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Airborne nitrogen shifts aquatic nutrient limitation in pristine lakes

Date:
November 13, 2009
Source:
Arizona State University
Summary:
The impact of airborne nitrogen released from the burning of fossil fuels and wide-spread use of fertilizers in agriculture is much greater that previously recognized and even extends to remote alpine lakes.

Scientist Laura Steger (University of Colorado) is sampling Sandvotni Lake in southwestern Norway. This lake receives elevated inputs of atmospheric N deposition due to transport of polluted air masses from northern Europe.
Credit: James Elser/ASU

The impact of airborne nitrogen released from the burning of fossil fuels and wide-spread use of fertilizers in agriculture is much greater that previously recognized and even extends to remote alpine lakes, according to a study published Nov. 6 in the journal Science.

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Examining nitrogen deposition in alpine and subalpine lakes in Colorado, Sweden and Norway, James Elser, a limnologist in the School of Life Sciences at Arizona State University, and his colleagues found that, on average, nitrogen levels in lakes were elevated, even those isolated from urban and agricultural centers.

The article "Shifts in lake N:P stoichiometry and nutrient limitation driven by atmospheric nitrogen deposition" presents experimental data from more than 90 lakes. The researchers' collaboration also revealed that nitrogen-rich air pollution has already altered the lakes' fundamental ecology.

"This is because plant plankton or phytoplankton, like all plants, need nitrogen and phosphorus for growth," Elser says. "Inputs from pollution in the atmosphere appear to shift the supplies of nitrogen relative to other elements, like phosphorus."

The increase in the availability of nitrogen means that growing phytoplankton in lakes receiving elevated nitrogen deposition are now limited by how much phosphorus they can acquire. Elser says that this is important because "we know that phosphorus-limited phytoplankton are poor food -- basically 'junk food' for animal plankton, which in turn are food for fish."

"Such a shift could potentially affect biodiversity," he adds. "However, we don't really know, because, unlike in terrestrial systems, the impacts of nitrogen deposition on aquatic systems have not been widely studied."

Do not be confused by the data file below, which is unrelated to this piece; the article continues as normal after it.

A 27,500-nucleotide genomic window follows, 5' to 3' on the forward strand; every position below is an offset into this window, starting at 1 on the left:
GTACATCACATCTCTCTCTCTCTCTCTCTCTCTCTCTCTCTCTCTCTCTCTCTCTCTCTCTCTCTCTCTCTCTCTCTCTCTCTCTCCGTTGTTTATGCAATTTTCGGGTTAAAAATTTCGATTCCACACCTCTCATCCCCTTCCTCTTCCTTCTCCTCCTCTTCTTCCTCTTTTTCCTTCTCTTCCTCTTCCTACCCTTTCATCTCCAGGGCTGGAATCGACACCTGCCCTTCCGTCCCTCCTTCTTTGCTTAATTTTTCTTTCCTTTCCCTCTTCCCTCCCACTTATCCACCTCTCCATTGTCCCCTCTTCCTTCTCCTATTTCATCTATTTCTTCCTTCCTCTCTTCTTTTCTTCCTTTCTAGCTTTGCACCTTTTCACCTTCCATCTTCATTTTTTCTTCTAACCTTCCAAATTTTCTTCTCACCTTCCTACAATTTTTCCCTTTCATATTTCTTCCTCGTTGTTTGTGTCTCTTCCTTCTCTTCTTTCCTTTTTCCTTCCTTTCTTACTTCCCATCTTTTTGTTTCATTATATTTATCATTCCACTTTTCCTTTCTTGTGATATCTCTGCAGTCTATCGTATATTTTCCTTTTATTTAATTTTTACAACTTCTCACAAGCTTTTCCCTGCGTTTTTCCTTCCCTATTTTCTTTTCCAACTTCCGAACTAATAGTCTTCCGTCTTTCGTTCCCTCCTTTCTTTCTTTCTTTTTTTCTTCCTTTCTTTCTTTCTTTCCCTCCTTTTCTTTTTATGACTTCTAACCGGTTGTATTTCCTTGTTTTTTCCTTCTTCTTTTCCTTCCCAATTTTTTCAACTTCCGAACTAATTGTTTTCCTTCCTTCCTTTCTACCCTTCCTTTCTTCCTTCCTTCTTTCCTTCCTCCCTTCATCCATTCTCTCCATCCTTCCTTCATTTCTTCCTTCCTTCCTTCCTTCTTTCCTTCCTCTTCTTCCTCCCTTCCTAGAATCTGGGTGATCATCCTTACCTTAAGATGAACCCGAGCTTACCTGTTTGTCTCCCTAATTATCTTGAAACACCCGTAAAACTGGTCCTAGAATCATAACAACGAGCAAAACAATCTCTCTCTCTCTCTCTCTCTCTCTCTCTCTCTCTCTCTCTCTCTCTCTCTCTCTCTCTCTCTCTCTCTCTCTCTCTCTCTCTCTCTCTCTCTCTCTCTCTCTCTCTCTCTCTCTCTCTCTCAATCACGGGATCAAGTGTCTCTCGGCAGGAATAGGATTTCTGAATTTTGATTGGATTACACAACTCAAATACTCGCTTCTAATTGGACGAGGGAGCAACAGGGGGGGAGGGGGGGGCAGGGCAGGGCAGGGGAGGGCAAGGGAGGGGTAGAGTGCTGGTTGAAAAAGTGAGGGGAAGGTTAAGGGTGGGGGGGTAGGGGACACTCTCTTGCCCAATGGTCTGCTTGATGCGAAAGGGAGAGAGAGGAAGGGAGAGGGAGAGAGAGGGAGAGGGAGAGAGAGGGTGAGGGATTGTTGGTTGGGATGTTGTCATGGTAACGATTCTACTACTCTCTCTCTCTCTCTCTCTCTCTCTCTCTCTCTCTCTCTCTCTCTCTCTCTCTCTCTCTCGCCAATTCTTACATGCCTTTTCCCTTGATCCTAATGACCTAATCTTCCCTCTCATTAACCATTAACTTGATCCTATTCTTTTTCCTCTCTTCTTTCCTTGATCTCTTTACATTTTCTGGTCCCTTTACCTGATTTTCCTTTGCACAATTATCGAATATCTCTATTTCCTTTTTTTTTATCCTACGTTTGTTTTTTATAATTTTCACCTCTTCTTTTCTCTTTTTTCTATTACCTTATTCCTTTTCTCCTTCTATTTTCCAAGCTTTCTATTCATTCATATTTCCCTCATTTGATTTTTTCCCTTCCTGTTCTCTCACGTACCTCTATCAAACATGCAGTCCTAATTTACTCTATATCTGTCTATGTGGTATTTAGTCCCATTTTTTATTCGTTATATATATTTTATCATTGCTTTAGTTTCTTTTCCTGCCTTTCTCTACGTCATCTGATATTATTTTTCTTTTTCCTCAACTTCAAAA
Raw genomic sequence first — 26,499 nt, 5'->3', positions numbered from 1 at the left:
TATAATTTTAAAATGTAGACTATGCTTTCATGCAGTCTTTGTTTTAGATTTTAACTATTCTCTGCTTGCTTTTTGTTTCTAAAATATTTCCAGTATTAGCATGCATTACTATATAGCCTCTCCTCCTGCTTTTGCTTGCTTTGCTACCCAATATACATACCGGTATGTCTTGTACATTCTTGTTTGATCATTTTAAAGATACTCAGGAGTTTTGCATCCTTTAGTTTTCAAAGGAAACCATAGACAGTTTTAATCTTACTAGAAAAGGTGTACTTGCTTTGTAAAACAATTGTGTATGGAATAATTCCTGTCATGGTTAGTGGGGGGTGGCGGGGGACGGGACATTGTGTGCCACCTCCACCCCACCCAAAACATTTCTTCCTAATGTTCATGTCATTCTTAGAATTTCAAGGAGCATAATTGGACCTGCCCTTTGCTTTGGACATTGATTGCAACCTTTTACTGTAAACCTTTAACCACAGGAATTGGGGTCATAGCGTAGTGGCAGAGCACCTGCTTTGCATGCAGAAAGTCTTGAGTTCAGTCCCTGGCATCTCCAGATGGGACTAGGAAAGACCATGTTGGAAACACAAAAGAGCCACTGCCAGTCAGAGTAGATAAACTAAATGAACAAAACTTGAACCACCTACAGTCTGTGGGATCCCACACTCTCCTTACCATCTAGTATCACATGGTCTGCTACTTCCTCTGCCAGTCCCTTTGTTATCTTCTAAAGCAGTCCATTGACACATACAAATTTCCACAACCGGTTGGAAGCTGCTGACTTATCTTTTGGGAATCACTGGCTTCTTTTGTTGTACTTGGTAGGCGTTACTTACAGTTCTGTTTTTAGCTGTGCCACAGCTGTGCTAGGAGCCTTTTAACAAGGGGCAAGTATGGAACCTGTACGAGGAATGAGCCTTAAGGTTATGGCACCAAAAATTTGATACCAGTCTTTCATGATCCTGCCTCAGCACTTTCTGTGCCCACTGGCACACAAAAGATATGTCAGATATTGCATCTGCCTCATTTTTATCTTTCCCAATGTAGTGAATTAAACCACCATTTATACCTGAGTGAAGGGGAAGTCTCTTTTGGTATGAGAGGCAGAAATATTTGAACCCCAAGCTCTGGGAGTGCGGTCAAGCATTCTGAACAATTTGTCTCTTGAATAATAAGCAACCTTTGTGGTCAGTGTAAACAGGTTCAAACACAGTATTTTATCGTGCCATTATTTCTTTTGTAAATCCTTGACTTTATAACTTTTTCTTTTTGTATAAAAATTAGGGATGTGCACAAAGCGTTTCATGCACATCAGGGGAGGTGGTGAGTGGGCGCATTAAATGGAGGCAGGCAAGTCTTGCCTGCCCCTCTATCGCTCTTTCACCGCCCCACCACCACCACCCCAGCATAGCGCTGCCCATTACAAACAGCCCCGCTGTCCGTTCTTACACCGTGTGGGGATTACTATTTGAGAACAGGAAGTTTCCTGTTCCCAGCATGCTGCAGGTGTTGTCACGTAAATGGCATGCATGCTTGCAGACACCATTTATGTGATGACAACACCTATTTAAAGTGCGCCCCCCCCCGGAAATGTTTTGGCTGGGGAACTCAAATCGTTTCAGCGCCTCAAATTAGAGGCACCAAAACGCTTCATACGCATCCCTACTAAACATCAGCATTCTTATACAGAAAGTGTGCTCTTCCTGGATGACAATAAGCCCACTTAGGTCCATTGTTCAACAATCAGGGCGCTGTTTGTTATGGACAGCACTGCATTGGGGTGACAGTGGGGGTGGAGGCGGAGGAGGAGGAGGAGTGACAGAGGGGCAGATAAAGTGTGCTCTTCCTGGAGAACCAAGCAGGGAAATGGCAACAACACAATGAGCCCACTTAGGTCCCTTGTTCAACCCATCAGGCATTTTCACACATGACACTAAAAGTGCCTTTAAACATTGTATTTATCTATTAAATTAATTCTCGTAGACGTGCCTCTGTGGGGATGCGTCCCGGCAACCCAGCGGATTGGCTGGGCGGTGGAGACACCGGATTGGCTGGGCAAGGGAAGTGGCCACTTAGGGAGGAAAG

Elser's collaborators include researchers Tom Andersen and Dag Hessen from the University of Oslo; Jill Baron of the United States Geological Survey and Natural Resource Ecology Laboratory at Colorado State University; Ann-Kristin Bergström and Mats Jansson with Umeå University, Sweden; and Koren Nydick of the Mountain Studies Institute in Colorado, in addition to members of his own group in ASU's College of Liberal Arts and Sciences, Marcia Kyle and Laura Steger.

Hessen, a well-known limnologist, and Elser have had a long-standing collaborative relationship, looking not only at nitrogen deposition, as in this study, but also zooplankton nutrition and a broad range of stoichiometric studies. Elser met Bergström at a conference at Umeå University and discovered that she had performed similar experiments in Sweden.

"By combining these studies we were able to achieve a more global picture of how nitrogen was impacting a broad range of lakes and come to firmer conclusions about effects of deposition," Elser notes.

Elser and Hessen hope to expand on these findings and have a pending grant proposal with the Norwegian government. In addition, Elser says he hopes to perform similar studies in China "where atmospheric nitrogen pollution is extremely high," but, as yet, unstudied.


Story Source:

The above story is based on materials provided by Arizona State University. Note: Materials may be edited for content and length.


Cite This Page:

Arizona State University. "Airborne nitrogen shifts aquatic nutrient limitation in pristine lakes." ScienceDaily. ScienceDaily, 13 November 2009. <www.sciencedaily.com/releases/2009/11/091105143815.htm>.
Arizona State University. (2009, November 13). Airborne nitrogen shifts aquatic nutrient limitation in pristine lakes. ScienceDaily. Retrieved January 25, 2015 from www.sciencedaily.com/releases/2009/11/091105143815.htm
Arizona State University. "Airborne nitrogen shifts aquatic nutrient limitation in pristine lakes." ScienceDaily. www.sciencedaily.com/releases/2009/11/091105143815.htm (accessed January 25, 2015).

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